direction/policy etc.
A shared, cohesive view of IT Governance is needed across the enterprise based on a common language.
There should be a clear understanding (and approval) by stakeholders of what is within the scope of IT Governance.
Top level commitment backed up by clear accountability is a necessity IT Governance needs a mandate and direction from Board/Executive level management if it is to succeed in practice.
Make sure management responsibilities and accountabilities in the business as well
as IT have been defined.
An agreed IT Governance and control framework is required
Although it may generate challenges and pushback, and will require a consensus, an agreed framework for defining IT processes and the controls required to manage them must be defined for IT Governance to function effectively.
The processes for IT Governance need to be integrated with other enterprise wide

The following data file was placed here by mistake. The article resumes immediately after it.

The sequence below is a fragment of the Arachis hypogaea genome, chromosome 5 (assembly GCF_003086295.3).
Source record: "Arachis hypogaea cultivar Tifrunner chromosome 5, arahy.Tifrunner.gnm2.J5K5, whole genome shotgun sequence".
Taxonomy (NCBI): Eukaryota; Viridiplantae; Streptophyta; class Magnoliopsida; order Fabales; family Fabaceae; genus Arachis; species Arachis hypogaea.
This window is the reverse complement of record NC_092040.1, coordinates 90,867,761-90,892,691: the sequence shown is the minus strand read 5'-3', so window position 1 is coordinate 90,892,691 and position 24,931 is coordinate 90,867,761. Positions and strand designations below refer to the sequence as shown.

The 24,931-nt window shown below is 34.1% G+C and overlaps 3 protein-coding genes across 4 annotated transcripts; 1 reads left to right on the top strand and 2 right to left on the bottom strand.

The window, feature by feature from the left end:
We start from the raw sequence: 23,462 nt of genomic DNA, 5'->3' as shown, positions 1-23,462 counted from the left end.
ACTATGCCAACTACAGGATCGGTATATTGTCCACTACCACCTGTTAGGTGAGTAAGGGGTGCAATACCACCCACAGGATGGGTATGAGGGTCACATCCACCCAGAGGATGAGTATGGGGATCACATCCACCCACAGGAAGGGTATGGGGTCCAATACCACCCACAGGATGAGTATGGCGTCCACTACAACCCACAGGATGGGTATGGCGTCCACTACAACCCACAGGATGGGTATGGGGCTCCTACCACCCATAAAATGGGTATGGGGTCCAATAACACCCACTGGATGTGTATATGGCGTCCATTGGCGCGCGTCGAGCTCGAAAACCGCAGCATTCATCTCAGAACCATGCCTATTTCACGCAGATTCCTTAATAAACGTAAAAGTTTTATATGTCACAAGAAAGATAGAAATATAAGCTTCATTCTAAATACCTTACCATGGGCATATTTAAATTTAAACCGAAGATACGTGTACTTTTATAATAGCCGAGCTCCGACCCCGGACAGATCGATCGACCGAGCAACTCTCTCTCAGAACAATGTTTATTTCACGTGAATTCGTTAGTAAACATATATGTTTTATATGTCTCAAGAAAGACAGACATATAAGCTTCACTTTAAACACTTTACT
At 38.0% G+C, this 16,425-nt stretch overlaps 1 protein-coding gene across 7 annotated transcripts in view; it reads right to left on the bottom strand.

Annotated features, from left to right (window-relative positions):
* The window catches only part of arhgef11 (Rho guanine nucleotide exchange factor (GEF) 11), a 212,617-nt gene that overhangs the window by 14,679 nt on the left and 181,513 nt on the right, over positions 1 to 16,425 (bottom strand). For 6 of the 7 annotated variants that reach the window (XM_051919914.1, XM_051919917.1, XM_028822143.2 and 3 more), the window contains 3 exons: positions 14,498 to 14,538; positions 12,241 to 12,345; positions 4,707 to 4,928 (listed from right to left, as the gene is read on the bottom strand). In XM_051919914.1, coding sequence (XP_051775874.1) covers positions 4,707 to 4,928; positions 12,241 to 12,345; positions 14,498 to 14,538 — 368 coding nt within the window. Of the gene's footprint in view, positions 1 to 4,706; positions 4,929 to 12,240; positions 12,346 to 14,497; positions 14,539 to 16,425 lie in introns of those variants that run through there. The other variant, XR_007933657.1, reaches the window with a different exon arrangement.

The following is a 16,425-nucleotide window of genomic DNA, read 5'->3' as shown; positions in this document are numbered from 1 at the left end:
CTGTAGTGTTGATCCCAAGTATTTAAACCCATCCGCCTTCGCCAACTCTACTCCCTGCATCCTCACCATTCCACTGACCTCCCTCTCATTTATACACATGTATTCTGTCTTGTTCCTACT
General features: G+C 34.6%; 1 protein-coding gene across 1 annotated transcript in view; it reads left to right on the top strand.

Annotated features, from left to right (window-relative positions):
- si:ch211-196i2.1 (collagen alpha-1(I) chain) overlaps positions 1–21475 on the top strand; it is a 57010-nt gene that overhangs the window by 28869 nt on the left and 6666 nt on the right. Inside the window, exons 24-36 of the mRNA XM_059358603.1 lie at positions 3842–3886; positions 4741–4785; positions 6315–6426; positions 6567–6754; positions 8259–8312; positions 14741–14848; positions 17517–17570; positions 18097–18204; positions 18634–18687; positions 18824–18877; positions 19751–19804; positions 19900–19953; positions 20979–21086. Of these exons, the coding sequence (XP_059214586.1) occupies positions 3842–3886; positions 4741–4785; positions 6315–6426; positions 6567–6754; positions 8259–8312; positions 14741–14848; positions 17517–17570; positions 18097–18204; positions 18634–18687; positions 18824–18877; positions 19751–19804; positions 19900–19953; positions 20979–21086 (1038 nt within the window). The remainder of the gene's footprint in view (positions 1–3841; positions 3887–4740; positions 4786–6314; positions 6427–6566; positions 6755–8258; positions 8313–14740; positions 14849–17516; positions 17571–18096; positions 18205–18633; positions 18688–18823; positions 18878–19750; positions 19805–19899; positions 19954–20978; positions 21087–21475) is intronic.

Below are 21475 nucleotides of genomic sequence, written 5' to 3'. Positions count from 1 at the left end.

governance practices so that IT Governance does not become just an IT owned process.
The framework needs to be supported by an effective communication and awareness campaign so that objectives are understood and the practices are complied with.
Incentives should be considered to motivate adherence to the framework.
Pay attention to devolved decentralised IT organisations to ensure a good balance between centrally driven policy and locally implemented practices.
Avoid too much bureaucracy.
Trust needs to be gained for the IT function (in house and/or external)
For IT Governance to work the suppliers of IT services and know-how need to be seen as professional, expert and aligned to customer requirements. Trust has to be developed by whatever means including awareness programmes, joint workshops, and the IT Director acting as a bridge between the business and IT.
Measurement systems will ensure objectives are owned and monitored
Creation of an IT scorecard will underpin and reinforce achievement of IT Governance objectives.
Creation of an initial set of measures can be a very good way to raise awareness and initiate an IT Governance programme.
The measures used must be in business terms and be approved by stakeholders.
Focus on costs
It is likely that there will be opportunities to make financial savings as a consequence of implementing improved IT Governance. These will help to gain support for improvement initiatives.